America’s Musical Journey celebrates the unique diversity of cultures and creative risk-taking that
characterize America, as told through the story of its music. The film follows Grammy Award®-
nominated singer and songwriter Aloe Blacc as he traces the roots of America’s music through
the colorful locales and cultures where it was born. Visiting iconic cities such as New Orleans,
Chicago, New York City, Nashville, Memphis, Miami and more, America’s Musical Journey
explores the collision of cultures that gave birth to America’s diverse musical heritage. America’s
Musical Journey is a MacGillivray Freeman film produced in association with Brand USA and
presented by Expedia. KIDS FIRST! Film Critic Benjamin P. comments, “America’s Musical
Journey is a visually breathtaking, insightful documentary about the power of music and its
importance in U.S. history, especially in some of its best-known cities.” See his full review below
America’s Musical Journey
By Benjamin P, KIDS FIRST! Film Critic, Age 12
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Link to Video Review: https://youtu.be/xVXWumBr2uk
America’s Musical Journey is a visually breathtaking, insightful documentary about the power of
music and its importance in U.S. history, especially in some of its best-known cities.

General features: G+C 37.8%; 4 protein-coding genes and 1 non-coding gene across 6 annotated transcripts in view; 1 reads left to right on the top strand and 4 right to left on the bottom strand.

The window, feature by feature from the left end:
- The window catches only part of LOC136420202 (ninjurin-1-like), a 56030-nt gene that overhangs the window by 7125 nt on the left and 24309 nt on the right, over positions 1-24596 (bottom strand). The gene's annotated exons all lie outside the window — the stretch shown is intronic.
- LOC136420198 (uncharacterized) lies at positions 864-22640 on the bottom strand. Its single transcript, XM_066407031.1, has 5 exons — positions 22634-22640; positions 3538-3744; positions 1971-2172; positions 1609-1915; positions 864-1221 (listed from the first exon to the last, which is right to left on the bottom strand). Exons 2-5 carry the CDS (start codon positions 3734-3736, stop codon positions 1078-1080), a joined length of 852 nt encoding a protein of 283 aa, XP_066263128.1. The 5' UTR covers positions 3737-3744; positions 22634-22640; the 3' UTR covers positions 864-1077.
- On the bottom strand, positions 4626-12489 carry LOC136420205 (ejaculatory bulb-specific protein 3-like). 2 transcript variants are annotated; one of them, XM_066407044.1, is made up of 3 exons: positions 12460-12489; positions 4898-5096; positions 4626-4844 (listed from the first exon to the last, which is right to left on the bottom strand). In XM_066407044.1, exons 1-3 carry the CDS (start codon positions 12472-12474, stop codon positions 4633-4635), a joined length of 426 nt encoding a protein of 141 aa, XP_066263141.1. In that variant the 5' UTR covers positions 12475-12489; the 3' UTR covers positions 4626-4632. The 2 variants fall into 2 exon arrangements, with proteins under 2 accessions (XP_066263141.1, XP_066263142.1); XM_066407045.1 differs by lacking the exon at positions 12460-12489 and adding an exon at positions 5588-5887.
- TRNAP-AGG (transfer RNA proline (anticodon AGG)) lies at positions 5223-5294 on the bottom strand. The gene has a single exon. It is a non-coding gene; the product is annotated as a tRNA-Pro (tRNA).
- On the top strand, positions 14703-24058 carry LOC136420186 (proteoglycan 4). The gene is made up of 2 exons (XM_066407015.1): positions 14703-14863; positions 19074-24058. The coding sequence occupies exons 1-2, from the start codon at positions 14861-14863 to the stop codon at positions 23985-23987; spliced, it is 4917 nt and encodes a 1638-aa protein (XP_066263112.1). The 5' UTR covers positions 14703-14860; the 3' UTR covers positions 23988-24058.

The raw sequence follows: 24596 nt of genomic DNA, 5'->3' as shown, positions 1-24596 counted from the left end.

America’s Musical Journey follows singer-songwriter Aloe Blacc’s journey across the U.S.A. as he
visits towns and cities important in music’s history. We visit places such as Nashville, Memphis,
Miami, Chicago and see flash mobs, acrobats, dancing waiters and meet talented musicians
along the way. Morgan Freeman narrates the journey and his deep and iconic voice is a perfect fit
to accompany this colorful film. I appreciate that this film shows its audience the music of different time periods.
This shows younger audiences how much music has changed in only a couple of decades and should remind
older audiences of the powerful legacies of artists like Elvis Presley and Louis Armstrong. This
film helps keep those artists’ spirits alive so that their mark on the music industry never
disappears.
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My one complaint about this film is that it is too short for all it tries to accomplish. America’s
Musical Journey introduces a person or location and then immediately moves on, leaving some
parts of the film more interconnected than others. In this way, the film can be like one of the jazz
pieces described in the film: sometimes all over the place, but always with lots of thought and
creativity put into it.I enjoyed seeing all the various locations larger than life on-screen. I like learning about towns I
didn’t know about and, even more, about ones I thought I did and how important their imprint on
music is. I was especially happy to see my own hometown of Washington D.C. featured in the film
in a particularly flashy fashion.
The lesson of this film is that music is an important part of our past and present and, who we are
as a country. Music can transport us to different worlds, tell stories and portray realities. Music
does this in a way that is different from any other art form and holds a critical role in our culture
for a long time.I recommend this film for ages 3 to 18. It is educational and everyone will get something out of it

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